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Policy more important than technology in putting out Australia's fires

Zoom  Zoom Issue Date:2020-01-14   Browse:1444

From CGTN:Bushfires in Australia have been burning for more than four months. With high temperatures and severe drought, the continent has an annual fire season that has nothing to make a fuss about. But this year, it has gone from a season to a never-ending disaster with thousands of buildings destroyed, at least 28 people killed, and an estimated billion animals lost. Is it entirely a result of climate change?

As a highly-developed country, Australia has the world's leading fire protection facilities and technologies. But still, the devastating fire that has been burning since September sees no sign of dying down. Why is it so hard to extinguish? This is also the question that Australian citizens heckled Prime Minister Scott Morrison.

Just days after declaring a national disaster, Morrison took a vocation to Hawaii. It is also the same time that several fires on the border between Victoria and New South Wales connected, creating a record-breaking heatwave in Australia. As local residents were watching their homes and loved ones being gradually swallowed by the uncontrolled bushfire, the country's prime minister was enjoying his holiday with families. This is what Australian citizens, especially those in fire-ravaged regions, cannot accept.

There are also voices accusing Morrison of playing down the severity of the never-before-seen disaster. "The government has simply looked uncaring, and it looked like the political position of the government, including with regards to its position on climate change, seemed to be more important than even the acknowledgment of the magnitude of the disaster," CNN quoted Frank Jotzo, director of the Center for Climate and Energy Policy at Australian National University's Crawford School of Public Policy, as saying.

Worse still, Morrison, as reported by ABC News, said earlier that compensation for volunteer firefighters was not a priority. Firefighting, according to Wang Dan, an analyst for the Economist Intelligence Unit, is "way down the list" of the Australian government's fiscal budget. This partly explains the shortage of firefighters in the country. Morrison's reluctance to compensate volunteers who risked their lives in putting out the catastrophic bushfires has further fueled residents' anger.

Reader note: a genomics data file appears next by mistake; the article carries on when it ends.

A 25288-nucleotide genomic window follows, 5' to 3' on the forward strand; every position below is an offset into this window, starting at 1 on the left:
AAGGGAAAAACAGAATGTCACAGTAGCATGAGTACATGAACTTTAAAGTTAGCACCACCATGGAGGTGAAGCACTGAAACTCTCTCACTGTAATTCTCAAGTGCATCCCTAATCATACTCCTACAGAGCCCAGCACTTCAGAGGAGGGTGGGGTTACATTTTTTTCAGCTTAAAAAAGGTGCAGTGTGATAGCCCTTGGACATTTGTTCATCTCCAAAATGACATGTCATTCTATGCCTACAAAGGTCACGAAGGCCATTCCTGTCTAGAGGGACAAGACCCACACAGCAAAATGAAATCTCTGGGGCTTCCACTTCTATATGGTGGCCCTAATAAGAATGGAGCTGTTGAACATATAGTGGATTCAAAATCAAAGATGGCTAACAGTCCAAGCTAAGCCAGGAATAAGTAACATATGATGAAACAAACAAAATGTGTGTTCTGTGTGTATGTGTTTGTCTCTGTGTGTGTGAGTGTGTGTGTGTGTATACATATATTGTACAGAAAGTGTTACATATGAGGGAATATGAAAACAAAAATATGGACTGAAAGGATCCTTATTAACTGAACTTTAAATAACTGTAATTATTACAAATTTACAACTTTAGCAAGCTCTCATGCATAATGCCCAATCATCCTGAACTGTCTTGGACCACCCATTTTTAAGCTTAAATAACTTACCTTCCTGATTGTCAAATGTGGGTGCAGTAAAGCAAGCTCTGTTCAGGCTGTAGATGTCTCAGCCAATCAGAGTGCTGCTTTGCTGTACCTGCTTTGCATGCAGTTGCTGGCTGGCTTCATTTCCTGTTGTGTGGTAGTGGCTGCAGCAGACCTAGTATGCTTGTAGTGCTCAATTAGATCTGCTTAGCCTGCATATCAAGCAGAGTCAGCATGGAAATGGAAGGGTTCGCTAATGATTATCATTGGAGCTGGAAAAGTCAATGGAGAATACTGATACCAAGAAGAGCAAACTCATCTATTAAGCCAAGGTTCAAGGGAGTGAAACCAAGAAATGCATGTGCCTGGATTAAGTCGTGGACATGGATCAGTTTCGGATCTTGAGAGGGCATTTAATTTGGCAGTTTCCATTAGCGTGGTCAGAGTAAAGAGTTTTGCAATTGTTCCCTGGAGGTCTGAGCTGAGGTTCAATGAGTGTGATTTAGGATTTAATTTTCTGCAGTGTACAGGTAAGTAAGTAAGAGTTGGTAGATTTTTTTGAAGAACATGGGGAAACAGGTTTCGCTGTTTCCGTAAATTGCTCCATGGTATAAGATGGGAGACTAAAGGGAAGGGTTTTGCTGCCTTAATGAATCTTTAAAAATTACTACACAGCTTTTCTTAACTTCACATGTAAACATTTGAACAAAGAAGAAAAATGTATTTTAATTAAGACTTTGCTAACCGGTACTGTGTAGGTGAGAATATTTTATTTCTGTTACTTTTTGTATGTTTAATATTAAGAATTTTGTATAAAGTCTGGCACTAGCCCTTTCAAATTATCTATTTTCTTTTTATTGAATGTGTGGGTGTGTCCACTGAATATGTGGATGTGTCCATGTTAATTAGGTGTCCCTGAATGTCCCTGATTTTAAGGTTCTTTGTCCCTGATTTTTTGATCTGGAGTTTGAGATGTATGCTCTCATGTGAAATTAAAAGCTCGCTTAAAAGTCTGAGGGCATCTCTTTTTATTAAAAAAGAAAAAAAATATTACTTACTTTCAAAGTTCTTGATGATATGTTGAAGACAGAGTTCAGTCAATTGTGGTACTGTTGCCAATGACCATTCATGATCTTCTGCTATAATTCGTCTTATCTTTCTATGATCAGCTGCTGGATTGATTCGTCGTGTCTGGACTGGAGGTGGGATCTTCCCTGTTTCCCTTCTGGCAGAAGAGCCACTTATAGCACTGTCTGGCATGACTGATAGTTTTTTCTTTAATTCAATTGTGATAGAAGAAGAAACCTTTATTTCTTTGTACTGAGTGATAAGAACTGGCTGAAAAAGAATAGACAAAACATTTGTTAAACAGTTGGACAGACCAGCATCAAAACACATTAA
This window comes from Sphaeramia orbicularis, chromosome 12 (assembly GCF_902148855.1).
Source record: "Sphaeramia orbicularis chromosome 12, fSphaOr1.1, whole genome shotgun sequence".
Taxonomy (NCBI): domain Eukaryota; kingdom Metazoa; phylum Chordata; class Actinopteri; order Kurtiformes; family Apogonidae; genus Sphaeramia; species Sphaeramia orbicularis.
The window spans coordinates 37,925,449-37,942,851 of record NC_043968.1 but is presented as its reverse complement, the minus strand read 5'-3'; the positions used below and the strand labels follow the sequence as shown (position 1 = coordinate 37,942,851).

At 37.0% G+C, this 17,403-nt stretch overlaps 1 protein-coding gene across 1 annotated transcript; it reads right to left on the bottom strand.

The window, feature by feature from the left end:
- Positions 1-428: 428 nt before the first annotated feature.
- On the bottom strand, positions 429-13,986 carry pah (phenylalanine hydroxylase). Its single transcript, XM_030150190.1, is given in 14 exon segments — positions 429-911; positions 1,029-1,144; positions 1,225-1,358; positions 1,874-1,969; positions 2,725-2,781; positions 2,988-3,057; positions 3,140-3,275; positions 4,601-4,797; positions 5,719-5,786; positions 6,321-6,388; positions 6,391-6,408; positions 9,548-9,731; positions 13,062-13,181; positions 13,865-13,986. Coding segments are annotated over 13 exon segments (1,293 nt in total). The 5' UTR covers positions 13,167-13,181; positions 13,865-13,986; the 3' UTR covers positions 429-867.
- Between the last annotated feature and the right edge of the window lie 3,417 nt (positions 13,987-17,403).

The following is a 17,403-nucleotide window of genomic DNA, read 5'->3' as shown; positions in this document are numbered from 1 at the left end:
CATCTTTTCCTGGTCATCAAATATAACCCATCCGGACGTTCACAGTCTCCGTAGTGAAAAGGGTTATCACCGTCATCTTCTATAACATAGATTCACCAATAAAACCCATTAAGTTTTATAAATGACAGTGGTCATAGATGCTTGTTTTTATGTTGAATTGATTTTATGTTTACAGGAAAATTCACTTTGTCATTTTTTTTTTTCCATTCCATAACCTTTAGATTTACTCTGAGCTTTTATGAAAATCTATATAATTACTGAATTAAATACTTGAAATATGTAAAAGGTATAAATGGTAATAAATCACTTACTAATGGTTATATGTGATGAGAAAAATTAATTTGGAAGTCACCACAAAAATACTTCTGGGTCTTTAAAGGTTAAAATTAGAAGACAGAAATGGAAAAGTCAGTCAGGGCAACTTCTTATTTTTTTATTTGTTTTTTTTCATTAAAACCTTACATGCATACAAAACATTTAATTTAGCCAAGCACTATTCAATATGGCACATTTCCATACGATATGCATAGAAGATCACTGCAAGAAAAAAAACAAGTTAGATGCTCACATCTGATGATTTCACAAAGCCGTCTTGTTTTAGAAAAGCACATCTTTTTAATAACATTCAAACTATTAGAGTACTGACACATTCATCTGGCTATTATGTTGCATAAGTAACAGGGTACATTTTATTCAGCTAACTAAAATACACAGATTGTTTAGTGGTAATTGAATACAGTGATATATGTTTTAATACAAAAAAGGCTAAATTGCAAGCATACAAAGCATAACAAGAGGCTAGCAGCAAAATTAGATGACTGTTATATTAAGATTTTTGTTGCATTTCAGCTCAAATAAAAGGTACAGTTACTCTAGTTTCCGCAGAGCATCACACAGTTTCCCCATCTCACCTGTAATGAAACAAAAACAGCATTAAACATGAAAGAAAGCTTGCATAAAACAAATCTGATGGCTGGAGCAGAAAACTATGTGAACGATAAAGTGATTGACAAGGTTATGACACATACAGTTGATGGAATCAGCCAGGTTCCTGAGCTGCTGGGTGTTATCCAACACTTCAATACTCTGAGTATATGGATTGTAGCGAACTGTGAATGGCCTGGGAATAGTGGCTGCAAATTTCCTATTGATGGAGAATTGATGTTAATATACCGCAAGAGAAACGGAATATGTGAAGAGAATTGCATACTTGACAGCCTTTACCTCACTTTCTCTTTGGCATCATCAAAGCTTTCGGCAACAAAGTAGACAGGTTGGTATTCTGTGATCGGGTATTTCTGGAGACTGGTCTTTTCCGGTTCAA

In his visit to fire-ravaged town of Cobargo where two people died from the disaster, Morrison was repeatedly declined when he intended to shake hands with local residents. There were also thousands of protesters rallying across Victoria, New South Wales, and South Australia to criticize Morison's clumsy responses to the crisis.

Apart from Morrison's lackluster performances, the country's climate policy has also played a role in the unprecedented bushfire. For years, Australia has been repeatedly warned about its vulnerability to climate change. But little has been done so far. Despite opposing voices, the government has been openly supporting the fossil fuel industry that, in many activists' eye, is the culprit for Australia's extreme weather conditions. "coal was a national addiction," climate scientist Tim Flannery was reported by CNN as saying.

It is a shame that Australia, as the world's leading democratic state, has failed to put the fire out after four months' efforts. The country has much more advanced firefighting technologies than the rest of the world, but regrettably, politicians' uncaring attitude and their economy-oriented climate policy have, to some extent, have turned the fire season into a never-ending catastrophe.

Australian politicians have been holding high the banner of democracy. But they seem to have forgotten that democracy also means responsibilities and obligations for ordinary people who voted them to power. To put out the fire that has already spiraling out of control, politicians' attitude carries much more weight than firefighting technologies. Australian politicians may need to give more consideration to their due responsibilities and put the fire under control as soon as possible before bragging about their country's democratic level.
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